Viktor Orban, Mateusz Morawiecki and Matteo Salvini discuss new EU right-wing group
Tim Hanlon
Viktor Orban, Mateusz Morawiecki and Matteo Salvini met to discuss plans for a new right-wing European grouping. /Bernadett Szabo/Reuters

Viktor Orban, Mateusz Morawiecki and Matteo Salvini met to discuss plans for a new right-wing European grouping. /Bernadett Szabo/Reuters


The Prime Ministers of Hungary and Poland along with the Italian populist Matteo Salvini have set out the groundwork for a new alliance to the right of the main conservative grouping in the European Parliament.

On the back of his party's exit from the center-right European People's Party (EPP), nationalist Hungarian Prime Minister Viktor Orban hosted Polish PM Mateusz Morawiecki and Salvini in Budapest to look at ways they can work together.

"[It is] the first step of a long road together," said Orban afterwards.

"We have agreed to continue the work, we will meet in May, either in Rome or in Warsaw, the date will depend on the pandemic." 



Students trying to smash UK's class ceiling

Not sleeping enough? Here's why it matters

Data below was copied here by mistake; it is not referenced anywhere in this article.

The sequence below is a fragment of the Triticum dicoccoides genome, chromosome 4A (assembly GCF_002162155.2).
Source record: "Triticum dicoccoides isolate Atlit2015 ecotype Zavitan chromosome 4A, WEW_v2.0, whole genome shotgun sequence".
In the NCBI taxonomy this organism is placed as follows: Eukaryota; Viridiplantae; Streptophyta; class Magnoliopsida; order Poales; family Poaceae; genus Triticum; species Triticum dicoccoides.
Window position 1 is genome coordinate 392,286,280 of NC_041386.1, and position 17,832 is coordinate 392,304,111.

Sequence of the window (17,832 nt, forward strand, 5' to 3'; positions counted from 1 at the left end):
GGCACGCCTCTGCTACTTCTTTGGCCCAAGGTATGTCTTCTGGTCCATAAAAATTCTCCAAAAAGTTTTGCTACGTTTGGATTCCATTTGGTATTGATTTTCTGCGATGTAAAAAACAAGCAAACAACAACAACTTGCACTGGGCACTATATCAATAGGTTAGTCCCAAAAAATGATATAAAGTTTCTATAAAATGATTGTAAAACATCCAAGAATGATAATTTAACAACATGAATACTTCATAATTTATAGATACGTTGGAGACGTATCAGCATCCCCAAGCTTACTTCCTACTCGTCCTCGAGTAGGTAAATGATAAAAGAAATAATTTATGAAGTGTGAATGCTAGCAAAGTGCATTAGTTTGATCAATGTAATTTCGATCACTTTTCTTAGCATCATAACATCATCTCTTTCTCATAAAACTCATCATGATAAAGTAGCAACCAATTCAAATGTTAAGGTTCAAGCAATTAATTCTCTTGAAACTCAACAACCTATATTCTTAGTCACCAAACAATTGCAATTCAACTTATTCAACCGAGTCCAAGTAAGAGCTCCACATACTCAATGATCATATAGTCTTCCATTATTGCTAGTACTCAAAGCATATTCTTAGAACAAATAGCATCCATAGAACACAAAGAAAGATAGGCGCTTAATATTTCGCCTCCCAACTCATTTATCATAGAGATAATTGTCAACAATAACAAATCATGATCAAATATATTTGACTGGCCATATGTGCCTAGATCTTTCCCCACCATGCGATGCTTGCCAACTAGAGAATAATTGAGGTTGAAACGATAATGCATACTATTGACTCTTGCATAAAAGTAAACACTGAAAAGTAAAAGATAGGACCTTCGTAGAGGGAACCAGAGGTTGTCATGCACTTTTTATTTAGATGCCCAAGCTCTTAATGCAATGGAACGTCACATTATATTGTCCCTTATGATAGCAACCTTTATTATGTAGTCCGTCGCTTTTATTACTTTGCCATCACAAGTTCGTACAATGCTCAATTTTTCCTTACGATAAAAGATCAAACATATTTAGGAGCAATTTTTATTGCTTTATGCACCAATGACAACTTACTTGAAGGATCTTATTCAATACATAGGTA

Pastry chef sculpts Easter egg masterpieces


At his side in the joint press conference, Salvini, leader of the far-right League in Italy, spoke of a "path which begins today and which will continue in several stages in different European capitals, expanding the group."

"We present ourselves as the historic and founding core" of this alliance, promising "hope" after "the darkest period" since World War II, Salvini said.

Morawiecki said the plan was to represent "a wide spectrum of opinions and people."

He advocated "European integration ... which respects national sovereignty, the family, Christianity" and the defense of "traditional" values. 

Orban's Fidesz party left the EPP this month, two weeks after walking out of the alliance's group in the European Parliament.

Since then, in his search for new allies Orban has turned to Morawiecki's Law and Justice (PiS) party, as well as the stridently anti-immigration and eurosceptic Salvini.


Traditional Europe

Before meeting with Morawiecki and Salvini, Orban said they were targeting people who believed in a traditional Europe.

"We are going to launch a new platform, an organization, a process which will give those citizens who believe in a traditional Europe the representation that they deserve," he said.

PiS and League belong to different European political groupings but Salvini said last Tuesday that the talks would aim at the "creation of a common charter of values, principles and objectives."

He said that if non-EPP right-wing forces were to group together they could constitute the second largest grouping in the European Parliament – after the EPP itself – and wield significant influence.

Morawiecki also hinted that his preference was for the League and Fidesz to join the PiS's European Conservatives and Reformists (ECR) grouping which he said "defends common sense and normality very well."

Source(s): AFP ,Reuters

Search Trends